New Ph.D.: Plugging numbers into a formula isn't physics
When students view physics formulas only as mathematical tools, they fail to understand physics in a meaningful way. We need to teach students to ask why, says new Ph.D.
When physics students perform calculations involving everything from rocket trajectories to the spread of sound waves, they do so through mathematical representations. However, even if students have a firm grasp of mathematics, it's far from guaranteed that they can connect graphs and equations to the reality they describe. That is an issue, said Muhammad Aswin Rangkuti, who recently defended his Ph.D. at the Department of Science Education, University of Copenhagen.
"Most students treat physics as mathematics, where a formula is a mathematical tool, they can use. But they don't necessarily understand the physical phenomenon behind the formula," said Muhammad Aswin Rangkuti.
"They might plug numbers into a formula and get a result. But that doesn't mean anything by itself. It's not physics, it's mathematics."
If students don't understand the physical phenomena they're calculating, they will struggle to find meaning in the subject and relate their calculations to the real world, argued Muhammad Aswin Rangkuti.
"Students don't see equations as meaningful when they're merely tools for solving problems. We need to help them develop a different perspective on formulas and help them see what lies beyond them."
Going beyond mathematics
In his research, Muhammad Aswin Rangkuti has explored how to help students see beyond mathematics when it comes to the 1-D wave equation, which describes a wave's dependence on time and place.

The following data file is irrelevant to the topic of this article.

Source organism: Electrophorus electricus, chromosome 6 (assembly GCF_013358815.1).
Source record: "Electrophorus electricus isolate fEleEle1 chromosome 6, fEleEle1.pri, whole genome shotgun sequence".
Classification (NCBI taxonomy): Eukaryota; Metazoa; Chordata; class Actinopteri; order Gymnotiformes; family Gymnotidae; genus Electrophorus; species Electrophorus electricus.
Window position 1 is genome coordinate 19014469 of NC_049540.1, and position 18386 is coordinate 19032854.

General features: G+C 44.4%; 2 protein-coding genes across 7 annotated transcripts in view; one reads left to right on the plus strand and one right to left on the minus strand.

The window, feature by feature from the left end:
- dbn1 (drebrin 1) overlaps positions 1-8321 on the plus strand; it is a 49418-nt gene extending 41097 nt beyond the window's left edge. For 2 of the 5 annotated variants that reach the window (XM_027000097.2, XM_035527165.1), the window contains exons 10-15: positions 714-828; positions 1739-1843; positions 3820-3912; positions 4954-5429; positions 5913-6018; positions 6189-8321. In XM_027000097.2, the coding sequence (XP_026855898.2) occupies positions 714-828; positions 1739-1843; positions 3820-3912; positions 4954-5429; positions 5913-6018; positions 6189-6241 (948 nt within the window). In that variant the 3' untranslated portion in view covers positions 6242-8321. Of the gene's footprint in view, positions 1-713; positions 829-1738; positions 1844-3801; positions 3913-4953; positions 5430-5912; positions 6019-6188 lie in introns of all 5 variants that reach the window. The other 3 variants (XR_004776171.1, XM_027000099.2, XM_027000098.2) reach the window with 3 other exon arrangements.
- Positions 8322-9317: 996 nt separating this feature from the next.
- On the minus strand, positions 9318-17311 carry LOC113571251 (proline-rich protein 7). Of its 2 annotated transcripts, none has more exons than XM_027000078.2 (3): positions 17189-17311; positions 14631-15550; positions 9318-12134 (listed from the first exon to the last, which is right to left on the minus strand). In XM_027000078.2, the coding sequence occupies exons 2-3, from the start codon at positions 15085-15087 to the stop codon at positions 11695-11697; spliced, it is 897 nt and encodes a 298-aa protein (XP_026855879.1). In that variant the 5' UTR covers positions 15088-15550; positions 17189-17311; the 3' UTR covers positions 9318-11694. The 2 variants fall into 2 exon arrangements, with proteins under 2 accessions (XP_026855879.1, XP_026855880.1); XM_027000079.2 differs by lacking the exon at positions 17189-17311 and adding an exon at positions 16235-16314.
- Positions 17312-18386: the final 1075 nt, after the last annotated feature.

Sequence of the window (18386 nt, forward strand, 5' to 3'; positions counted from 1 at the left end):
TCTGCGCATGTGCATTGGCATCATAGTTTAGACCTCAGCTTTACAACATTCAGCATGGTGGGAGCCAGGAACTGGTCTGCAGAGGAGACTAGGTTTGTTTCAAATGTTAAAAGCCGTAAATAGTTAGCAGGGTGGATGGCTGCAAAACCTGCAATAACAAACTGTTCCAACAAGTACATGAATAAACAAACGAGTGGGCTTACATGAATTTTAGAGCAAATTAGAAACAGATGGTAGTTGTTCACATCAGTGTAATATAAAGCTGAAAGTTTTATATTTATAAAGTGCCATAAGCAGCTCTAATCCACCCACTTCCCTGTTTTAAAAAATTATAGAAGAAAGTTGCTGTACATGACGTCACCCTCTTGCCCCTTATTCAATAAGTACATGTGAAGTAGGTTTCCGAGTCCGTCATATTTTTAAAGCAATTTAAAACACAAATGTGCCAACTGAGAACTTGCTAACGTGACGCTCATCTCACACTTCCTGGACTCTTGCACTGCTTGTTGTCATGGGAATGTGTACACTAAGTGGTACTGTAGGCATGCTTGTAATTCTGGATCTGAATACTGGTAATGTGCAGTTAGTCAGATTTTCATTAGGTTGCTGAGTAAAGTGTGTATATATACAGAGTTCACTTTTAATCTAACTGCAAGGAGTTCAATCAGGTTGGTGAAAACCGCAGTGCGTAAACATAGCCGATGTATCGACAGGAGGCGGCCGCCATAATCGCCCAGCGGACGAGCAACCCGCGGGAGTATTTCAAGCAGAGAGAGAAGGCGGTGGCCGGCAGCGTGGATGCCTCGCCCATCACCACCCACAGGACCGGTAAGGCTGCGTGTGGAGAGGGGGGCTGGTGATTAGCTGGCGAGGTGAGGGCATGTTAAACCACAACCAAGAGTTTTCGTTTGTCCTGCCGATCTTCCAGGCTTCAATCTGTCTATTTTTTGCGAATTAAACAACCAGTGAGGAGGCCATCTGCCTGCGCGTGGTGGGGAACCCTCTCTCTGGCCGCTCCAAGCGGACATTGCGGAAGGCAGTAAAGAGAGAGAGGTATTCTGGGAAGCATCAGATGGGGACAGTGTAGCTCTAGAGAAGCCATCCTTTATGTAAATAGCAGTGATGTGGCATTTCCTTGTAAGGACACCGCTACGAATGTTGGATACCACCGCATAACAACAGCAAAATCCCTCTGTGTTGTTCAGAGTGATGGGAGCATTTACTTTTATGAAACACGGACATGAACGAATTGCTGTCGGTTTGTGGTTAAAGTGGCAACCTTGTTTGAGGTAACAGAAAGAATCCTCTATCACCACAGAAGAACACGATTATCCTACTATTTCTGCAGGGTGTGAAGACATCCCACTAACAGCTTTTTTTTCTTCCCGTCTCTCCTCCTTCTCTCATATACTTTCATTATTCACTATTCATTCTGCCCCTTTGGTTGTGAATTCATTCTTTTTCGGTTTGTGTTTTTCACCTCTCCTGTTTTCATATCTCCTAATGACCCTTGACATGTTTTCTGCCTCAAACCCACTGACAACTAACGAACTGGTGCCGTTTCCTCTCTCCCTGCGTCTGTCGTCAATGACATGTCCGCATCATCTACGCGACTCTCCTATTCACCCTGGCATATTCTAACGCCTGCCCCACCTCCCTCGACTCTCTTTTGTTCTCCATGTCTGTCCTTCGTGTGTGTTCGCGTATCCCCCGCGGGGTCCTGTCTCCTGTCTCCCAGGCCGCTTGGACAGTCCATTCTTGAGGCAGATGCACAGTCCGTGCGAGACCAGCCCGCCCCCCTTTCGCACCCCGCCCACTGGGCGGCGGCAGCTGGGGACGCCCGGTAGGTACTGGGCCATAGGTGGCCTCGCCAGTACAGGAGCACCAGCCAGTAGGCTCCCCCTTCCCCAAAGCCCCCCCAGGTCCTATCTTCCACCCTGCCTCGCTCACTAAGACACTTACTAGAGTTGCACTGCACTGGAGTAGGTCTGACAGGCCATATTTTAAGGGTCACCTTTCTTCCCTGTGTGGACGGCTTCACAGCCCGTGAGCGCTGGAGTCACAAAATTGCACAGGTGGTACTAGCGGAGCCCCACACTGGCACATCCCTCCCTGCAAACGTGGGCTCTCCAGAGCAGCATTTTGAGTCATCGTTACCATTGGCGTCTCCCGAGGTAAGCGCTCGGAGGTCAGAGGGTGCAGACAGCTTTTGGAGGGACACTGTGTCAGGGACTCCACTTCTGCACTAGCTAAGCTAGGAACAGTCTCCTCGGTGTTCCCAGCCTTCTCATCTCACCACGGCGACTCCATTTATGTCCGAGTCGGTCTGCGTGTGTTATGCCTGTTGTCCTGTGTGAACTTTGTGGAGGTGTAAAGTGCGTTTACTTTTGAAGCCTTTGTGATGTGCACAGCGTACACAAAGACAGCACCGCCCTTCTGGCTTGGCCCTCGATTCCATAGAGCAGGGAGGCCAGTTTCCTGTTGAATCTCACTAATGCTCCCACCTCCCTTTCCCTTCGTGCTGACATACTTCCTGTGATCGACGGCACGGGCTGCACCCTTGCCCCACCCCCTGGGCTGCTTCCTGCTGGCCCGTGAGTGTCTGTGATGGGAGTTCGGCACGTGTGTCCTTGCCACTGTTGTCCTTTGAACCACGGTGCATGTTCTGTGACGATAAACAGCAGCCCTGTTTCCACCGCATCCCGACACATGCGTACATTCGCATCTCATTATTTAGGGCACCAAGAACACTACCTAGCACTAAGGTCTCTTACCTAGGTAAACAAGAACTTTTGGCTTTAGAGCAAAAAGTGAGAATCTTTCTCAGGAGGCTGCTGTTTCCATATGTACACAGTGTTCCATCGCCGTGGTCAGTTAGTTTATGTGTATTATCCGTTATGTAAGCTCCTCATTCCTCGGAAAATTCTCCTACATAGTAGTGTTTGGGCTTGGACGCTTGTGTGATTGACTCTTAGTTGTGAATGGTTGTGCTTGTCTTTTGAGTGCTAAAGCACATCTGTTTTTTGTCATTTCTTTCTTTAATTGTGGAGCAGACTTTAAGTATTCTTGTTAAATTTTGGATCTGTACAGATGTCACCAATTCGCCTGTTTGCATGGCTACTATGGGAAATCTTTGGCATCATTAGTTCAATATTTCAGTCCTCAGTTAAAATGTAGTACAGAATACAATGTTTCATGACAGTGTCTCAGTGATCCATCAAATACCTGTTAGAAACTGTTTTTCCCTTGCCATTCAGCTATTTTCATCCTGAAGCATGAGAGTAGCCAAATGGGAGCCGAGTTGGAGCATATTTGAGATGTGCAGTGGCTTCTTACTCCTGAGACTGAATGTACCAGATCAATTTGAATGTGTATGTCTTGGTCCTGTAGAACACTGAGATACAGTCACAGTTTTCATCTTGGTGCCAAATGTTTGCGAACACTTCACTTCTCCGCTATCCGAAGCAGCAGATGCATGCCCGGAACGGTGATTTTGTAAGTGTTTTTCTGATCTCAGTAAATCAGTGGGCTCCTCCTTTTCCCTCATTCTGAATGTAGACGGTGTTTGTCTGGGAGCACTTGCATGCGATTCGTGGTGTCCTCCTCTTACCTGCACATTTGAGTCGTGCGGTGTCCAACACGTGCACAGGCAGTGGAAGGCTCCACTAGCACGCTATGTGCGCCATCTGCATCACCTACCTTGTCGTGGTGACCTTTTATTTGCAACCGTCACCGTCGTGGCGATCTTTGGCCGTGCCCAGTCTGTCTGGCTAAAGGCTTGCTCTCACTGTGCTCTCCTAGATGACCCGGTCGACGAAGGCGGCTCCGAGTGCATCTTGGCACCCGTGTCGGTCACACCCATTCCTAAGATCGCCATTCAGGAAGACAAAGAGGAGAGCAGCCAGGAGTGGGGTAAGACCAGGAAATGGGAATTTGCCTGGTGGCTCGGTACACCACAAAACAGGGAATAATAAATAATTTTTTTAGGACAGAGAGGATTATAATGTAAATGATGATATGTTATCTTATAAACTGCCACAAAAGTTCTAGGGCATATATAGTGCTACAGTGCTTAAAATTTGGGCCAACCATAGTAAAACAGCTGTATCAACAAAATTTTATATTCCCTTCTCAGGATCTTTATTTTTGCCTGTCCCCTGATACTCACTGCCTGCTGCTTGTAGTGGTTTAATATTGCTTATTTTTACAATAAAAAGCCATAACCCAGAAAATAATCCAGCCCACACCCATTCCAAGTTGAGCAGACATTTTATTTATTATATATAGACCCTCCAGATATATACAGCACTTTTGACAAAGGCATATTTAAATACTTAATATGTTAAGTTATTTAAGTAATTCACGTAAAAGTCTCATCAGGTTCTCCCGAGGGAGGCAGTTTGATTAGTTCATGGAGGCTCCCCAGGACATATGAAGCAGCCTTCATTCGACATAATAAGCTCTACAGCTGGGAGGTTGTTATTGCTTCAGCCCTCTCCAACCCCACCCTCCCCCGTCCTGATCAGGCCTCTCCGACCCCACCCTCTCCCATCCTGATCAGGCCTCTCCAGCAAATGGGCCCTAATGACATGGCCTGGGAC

The equation encompasses all wave phenomena — from ocean waves to electromagnetic waves — and is therefore widely used in physics.
"I asked students how they would explain the equation to their fellow students. None of them were able to do it. They could recite the mathematical description, but they don't know why it looks the way it does," said Muhammad Aswin Rangkuti.
The researcher also presented the students with various functions and asked if they satisfied the wave equation.
"Mathematically, the students can figure that out. But when asked which functions actually represent waves in a physical situation, they have no idea."
Muhammad Aswin Rangkuti developed four tutorials aimed at gradually enabling students to make sense of the meaning of the 1-D wave equation. The result was that many students changed how they used the equation.
"The goal was to get students to ask why? Why does the formula look the way it does, and what does it tell us? And this should be part of your understanding if you want a deep understanding of physics," said Muhammad Aswin Rangkuti.
“After the tutorials some students said, they never thought they could explore so much physical meaning from only one physics equation.”
Not all students came through the tutorials with the same revelation, but Muhammad Aswin Rangkuti still hope, they’ll look at other physics equations differently in the future.
Changing student perspective
The research shows, that it is possible to give students a deeper understanding of the tools they are learning. And it should be more common in classrooms to focus on these aspects of physics, said Muhammad Aswin Rangkuti.
Students don't see equations as meaningful when they're merely tools for solving problems.
"We see that students talk about physics as being extremely difficult. People consider it the hardest subject, compared to biology, chemistry, and mathematics. It's a problem, and I think it stems from the way we teach physics," he says.
At all levels of education, there's a tendency to teach mathematics and physics as separate entities. Therefore, students tend to view physics and mathematics as two distinct subjects, even though they're deeply interconnected.
"I'd like to see math teachers and physics teachers collaborate more to integrate their teachings and make both subjects more meaningful for students. If we can teach physics better, it will change students' perspective on the subject."
Muhammad Aswin Rangkuti
Department of Science Education, UCPH